Understand how Uganda protects its main rainforest

Mabira is one of Uganda’s few remaining rainforests, covering an area of ​​about 300 square kilometers. One of the largest reserves in the country, Mabira is home to endangered species. However, population growth, high demand for charcoal and agricultural invasion pose risks to their conversation. To combat degradation, the Uganda National Forest Authority uses a program for forest mapping, protection, and management.

Called the REDD+ National Strategy, the program was created in November 2017 and is supported by the United Nations Organization, which has a strategy for reducing emissions from deforestation and forest degradation in developing countries, UN-REDD. The idea is to encourage conservation, sustainable management, and increased forest carbon stocks.

“Forests support our well-being and can also be sources of income – we depend on forests and forests depend on us,” says Musonda Mumba, head of the UN Environment Ecosystem Unit.

Mabira satellite view Image: Google Maps

Uganda has suffered from deforestation over the past decade and has one of the highest rates of forest degradation in the world. In 1990, forest cover was estimated at 24% of the total land area in the country. In 2015, this percentage was 12.4% and currently is 9%. Many of the remaining forests are in protected areas of the National Forest Authority and the Uganda Wildlife Authority.

“It is important to have accurate maps and forest situation reports so that management teams can make sound decisions. In my work, I sometimes stay in the field for 30 days straight in the woods, walking up to 15 kilometers a day. But I love nature and I’m happy to be able to help protect the environment, ”says Brenda Nagasha, National Forest Authority’s biomass supervisor.


Brenda at work in the Mabira Forest, measuring the trees. Photo: UN-REDD Program

Deforestation in Mabira is related to firewood extraction, as over 90% of domestic energy comes from firewood and charcoal. Harvesting timber for construction and converting land for agriculture are also responsible.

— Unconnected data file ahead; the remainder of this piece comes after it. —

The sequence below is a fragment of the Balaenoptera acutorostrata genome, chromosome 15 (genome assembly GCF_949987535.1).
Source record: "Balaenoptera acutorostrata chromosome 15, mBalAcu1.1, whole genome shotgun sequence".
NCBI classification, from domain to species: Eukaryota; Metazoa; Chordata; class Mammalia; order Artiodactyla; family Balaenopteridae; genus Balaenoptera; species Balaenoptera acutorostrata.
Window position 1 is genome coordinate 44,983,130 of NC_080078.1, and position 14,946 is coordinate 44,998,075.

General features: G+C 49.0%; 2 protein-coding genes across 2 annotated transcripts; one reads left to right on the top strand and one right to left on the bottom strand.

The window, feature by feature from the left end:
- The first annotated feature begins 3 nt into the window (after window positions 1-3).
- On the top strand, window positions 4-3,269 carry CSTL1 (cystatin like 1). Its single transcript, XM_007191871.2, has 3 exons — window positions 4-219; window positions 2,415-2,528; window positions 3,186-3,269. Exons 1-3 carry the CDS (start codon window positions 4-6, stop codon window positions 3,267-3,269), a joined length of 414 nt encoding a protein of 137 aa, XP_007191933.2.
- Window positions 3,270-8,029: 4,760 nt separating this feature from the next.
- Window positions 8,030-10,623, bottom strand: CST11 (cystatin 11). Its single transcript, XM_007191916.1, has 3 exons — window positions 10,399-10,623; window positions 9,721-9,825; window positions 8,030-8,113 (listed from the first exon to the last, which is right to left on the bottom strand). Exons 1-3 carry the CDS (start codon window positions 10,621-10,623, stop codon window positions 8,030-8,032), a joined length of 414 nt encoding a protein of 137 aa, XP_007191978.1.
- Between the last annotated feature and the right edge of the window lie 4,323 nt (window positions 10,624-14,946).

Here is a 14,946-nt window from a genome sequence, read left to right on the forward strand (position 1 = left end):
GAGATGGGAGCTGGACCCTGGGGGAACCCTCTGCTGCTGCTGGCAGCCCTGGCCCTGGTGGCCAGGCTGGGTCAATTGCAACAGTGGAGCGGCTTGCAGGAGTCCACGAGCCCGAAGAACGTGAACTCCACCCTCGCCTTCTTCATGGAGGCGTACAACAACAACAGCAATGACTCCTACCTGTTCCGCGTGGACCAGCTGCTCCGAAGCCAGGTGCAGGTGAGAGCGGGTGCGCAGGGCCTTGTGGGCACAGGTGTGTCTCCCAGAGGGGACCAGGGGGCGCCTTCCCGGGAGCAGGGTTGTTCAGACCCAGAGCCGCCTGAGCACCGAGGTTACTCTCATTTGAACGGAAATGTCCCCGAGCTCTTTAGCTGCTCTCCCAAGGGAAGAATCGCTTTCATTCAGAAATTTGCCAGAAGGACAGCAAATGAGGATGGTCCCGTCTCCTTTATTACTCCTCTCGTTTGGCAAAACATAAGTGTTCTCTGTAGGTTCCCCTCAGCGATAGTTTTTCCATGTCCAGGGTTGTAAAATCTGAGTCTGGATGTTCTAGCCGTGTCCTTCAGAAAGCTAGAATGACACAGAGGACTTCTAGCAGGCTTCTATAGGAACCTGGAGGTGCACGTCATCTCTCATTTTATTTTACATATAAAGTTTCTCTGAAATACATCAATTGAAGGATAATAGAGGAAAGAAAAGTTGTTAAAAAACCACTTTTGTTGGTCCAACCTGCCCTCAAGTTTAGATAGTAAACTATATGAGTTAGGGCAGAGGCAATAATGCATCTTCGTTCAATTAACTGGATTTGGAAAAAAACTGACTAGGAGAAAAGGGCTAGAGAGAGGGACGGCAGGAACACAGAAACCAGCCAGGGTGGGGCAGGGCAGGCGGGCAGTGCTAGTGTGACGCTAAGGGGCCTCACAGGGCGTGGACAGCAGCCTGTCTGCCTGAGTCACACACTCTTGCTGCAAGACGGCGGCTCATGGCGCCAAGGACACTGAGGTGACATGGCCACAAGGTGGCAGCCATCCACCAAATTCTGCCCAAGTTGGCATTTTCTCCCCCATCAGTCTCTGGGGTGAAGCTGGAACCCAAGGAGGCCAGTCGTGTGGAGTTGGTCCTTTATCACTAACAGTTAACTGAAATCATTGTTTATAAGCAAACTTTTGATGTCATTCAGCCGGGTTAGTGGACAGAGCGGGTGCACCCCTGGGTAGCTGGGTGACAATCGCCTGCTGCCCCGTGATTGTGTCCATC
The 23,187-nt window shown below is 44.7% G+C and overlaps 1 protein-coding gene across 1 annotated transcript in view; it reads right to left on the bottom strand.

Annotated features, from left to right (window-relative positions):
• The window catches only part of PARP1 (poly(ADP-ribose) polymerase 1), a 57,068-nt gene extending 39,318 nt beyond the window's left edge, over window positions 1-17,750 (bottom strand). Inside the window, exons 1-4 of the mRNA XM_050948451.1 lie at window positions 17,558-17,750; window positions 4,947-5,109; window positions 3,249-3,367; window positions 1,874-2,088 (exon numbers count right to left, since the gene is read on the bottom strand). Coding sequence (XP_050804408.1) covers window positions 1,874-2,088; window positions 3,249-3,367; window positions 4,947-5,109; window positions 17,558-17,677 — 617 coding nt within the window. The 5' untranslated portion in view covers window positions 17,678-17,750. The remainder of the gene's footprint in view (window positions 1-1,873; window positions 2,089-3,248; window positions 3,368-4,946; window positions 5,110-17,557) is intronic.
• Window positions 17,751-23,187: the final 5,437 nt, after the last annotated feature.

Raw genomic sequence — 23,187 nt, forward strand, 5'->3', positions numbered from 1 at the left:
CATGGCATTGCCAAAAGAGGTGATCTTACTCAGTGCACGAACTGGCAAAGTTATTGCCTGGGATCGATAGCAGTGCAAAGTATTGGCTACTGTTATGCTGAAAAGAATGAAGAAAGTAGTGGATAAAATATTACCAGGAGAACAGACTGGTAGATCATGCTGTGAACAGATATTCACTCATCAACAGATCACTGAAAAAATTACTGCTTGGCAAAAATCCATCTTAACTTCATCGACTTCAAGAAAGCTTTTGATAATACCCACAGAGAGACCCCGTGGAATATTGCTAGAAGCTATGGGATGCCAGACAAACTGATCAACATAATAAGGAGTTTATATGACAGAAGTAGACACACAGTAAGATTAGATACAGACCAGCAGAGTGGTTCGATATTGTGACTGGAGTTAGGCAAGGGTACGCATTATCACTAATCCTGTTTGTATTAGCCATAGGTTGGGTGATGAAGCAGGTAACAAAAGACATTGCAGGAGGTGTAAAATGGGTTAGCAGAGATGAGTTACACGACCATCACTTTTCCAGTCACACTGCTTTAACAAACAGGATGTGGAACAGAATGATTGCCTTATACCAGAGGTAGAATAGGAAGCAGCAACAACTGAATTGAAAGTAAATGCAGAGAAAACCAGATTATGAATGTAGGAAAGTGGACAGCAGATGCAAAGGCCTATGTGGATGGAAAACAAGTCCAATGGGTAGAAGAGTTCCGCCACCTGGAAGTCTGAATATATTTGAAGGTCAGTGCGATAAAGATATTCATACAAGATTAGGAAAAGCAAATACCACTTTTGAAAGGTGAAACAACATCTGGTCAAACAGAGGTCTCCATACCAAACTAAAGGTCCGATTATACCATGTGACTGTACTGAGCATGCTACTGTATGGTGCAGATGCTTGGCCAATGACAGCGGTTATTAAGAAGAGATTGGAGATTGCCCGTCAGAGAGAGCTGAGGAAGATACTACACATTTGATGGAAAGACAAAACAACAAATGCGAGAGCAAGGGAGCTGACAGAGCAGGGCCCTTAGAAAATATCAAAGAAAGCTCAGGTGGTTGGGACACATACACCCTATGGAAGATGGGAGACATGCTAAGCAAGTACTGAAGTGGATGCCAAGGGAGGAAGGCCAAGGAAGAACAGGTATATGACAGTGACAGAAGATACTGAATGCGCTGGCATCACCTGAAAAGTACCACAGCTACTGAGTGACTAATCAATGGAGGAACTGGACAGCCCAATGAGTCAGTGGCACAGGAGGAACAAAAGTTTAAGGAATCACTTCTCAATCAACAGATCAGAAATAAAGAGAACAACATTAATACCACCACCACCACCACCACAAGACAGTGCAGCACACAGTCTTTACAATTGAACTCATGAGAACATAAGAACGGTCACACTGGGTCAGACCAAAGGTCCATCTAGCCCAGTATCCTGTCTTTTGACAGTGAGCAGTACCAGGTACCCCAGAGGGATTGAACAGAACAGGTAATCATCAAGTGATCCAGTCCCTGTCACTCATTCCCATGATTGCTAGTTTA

“We help with forest conservation by distributing information throughout the community and stressing their importance, talking about forests and the importance of not deforesting but replanting and restoring,” says Noar Natolo, a weaver from the Nagoje community, located in the Mabira forest. To complement the lace, she collects palm leaves and weaves rugs that will later be dyed with natural products. “Forests give us medicines, quality air, and rain, all very important. In return, the National Forest Authority allows us to collect dry firewood, water, and medicinal herbs for domestic use on certain days. Before, the National Forest Authority was a kind of enemy, but now, for the last ten years, we’ve had a great relationship. ”

Noar Natolo and Scovia Bulyaba Photo: UN-REDD Program

The National Forest Authority also provided the community with hives and seedlings for planting. “They brought us together as a community,” adds Natolo.

UN-REDD was established in 2008 as a collaborative program of the United Nations Food and Agriculture Organization (FAO), United Nations Development Program (UNDP) and the United Nations Environment Program (UNEP).

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